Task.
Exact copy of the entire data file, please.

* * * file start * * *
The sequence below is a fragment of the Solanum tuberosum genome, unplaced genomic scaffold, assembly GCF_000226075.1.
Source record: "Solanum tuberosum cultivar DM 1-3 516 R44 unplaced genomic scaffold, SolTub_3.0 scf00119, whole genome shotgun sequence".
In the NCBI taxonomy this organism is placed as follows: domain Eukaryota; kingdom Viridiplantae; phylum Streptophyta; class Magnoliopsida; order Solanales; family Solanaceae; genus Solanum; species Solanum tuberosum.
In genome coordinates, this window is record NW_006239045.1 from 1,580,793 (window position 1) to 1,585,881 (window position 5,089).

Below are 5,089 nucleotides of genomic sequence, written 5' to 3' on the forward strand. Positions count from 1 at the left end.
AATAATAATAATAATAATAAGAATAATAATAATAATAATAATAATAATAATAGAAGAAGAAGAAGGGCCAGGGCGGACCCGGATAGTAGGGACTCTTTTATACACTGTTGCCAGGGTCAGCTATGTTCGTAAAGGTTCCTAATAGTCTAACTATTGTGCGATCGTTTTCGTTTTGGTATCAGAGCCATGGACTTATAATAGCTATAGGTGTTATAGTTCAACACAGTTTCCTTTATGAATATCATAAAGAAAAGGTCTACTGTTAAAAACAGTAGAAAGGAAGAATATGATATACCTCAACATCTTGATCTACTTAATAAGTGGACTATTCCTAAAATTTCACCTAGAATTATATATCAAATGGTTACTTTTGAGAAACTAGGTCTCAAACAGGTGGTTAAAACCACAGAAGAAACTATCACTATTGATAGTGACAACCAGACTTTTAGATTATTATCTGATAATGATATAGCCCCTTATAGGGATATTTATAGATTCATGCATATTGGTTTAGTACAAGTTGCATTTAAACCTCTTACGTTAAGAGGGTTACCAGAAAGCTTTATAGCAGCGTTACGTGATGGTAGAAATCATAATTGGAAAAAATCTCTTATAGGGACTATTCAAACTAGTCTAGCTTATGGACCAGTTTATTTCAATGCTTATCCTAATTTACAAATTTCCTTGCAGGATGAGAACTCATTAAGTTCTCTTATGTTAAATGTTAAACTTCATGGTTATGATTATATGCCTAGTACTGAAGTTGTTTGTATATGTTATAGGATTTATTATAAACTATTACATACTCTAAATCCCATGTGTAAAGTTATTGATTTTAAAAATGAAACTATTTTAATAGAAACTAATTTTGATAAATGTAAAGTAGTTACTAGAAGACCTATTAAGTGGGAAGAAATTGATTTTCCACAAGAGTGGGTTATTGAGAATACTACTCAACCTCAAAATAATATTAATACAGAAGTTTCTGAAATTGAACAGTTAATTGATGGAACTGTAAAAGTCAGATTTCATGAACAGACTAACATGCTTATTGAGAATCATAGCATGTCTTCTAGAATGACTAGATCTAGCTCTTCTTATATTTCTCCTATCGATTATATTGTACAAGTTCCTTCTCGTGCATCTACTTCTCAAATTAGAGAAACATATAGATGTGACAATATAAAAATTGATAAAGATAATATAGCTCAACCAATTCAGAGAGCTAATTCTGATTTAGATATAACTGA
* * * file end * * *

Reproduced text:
The sequence below is a fragment of the Solanum tuberosum genome, unplaced genomic scaffold, assembly GCF_000226075.1.
Source record: "Solanum tuberosum cultivar DM 1-3 516 R44 unplaced genomic scaffold, SolTub_3.0 scf00119, whole genome shotgun sequence".
In the NCBI taxonomy this organism is placed as follows: domain Eukaryota; kingdom Viridiplantae; phylum Streptophyta; class Magnoliopsida; order Solanales; family Solanaceae; genus Solanum; species Solanum tuberosum.
In genome coordinates, this window is record NW_006239045.1 from 1,580,793 (window position 1) to 1,585,881 (window position 5,089).

Below are 5,089 nucleotides of genomic sequence, written 5' to 3' on the forward strand. Positions count from 1 at the left end.
AATAATAATAATAATAATAAGAATAATAATAATAATAATAATAATAATAATAGAAGAAGAAGAAGGGCCAGGGCGGACCCGGATAGTAGGGACTCTTTTATACACTGTTGCCAGGGTCAGCTATGTTCGTAAAGGTTCCTAATAGTCTAACTATTGTGCGATCGTTTTCGTTTTGGTATCAGAGCCATGGACTTATAATAGCTATAGGTGTTATAGTTCAACACAGTTTCCTTTATGAATATCATAAAGAAAAGGTCTACTGTTAAAAACAGTAGAAAGGAAGAATATGATATACCTCAACATCTTGATCTACTTAATAAGTGGACTATTCCTAAAATTTCACCTAGAATTATATATCAAATGGTTACTTTTGAGAAACTAGGTCTCAAACAGGTGGTTAAAACCACAGAAGAAACTATCACTATTGATAGTGACAACCAGACTTTTAGATTATTATCTGATAATGATATAGCCCCTTATAGGGATATTTATAGATTCATGCATATTGGTTTAGTACAAGTTGCATTTAAACCTCTTACGTTAAGAGGGTTACCAGAAAGCTTTATAGCAGCGTTACGTGATGGTAGAAATCATAATTGGAAAAAATCTCTTATAGGGACTATTCAAACTAGTCTAGCTTATGGACCAGTTTATTTCAATGCTTATCCTAATTTACAAATTTCCTTGCAGGATGAGAACTCATTAAGTTCTCTTATGTTAAATGTTAAACTTCATGGTTATGATTATATGCCTAGTACTGAAGTTGTTTGTATATGTTATAGGATTTATTATAAACTATTACATACTCTAAATCCCATGTGTAAAGTTATTGATTTTAAAAATGAAACTATTTTAATAGAAACTAATTTTGATAAATGTAAAGTAGTTACTAGAAGACCTATTAAGTGGGAAGAAATTGATTTTCCACAAGAGTGGGTTATTGAGAATACTACTCAACCTCAAAATAATATTAATACAGAAGTTTCTGAAATTGAACAGTTAATTGATGGAACTGTAAAAGTCAGATTTCATGAACAGACTAACATGCTTATTGAGAATCATAGCATGTCTTCTAGAATGACTAGATCTAGCTCTTCTTATATTTCTCCTATCGATTATATTGTACAAGTTCCTTCTCGTGCATCTACTTCTCAAATTAGAGAAACATATAGATGTGACAATATAAAAATTGATAAAGATAATATAGCTCAACCAATTCAGAGAGCTAATTCTGATTTAGATATAACTGA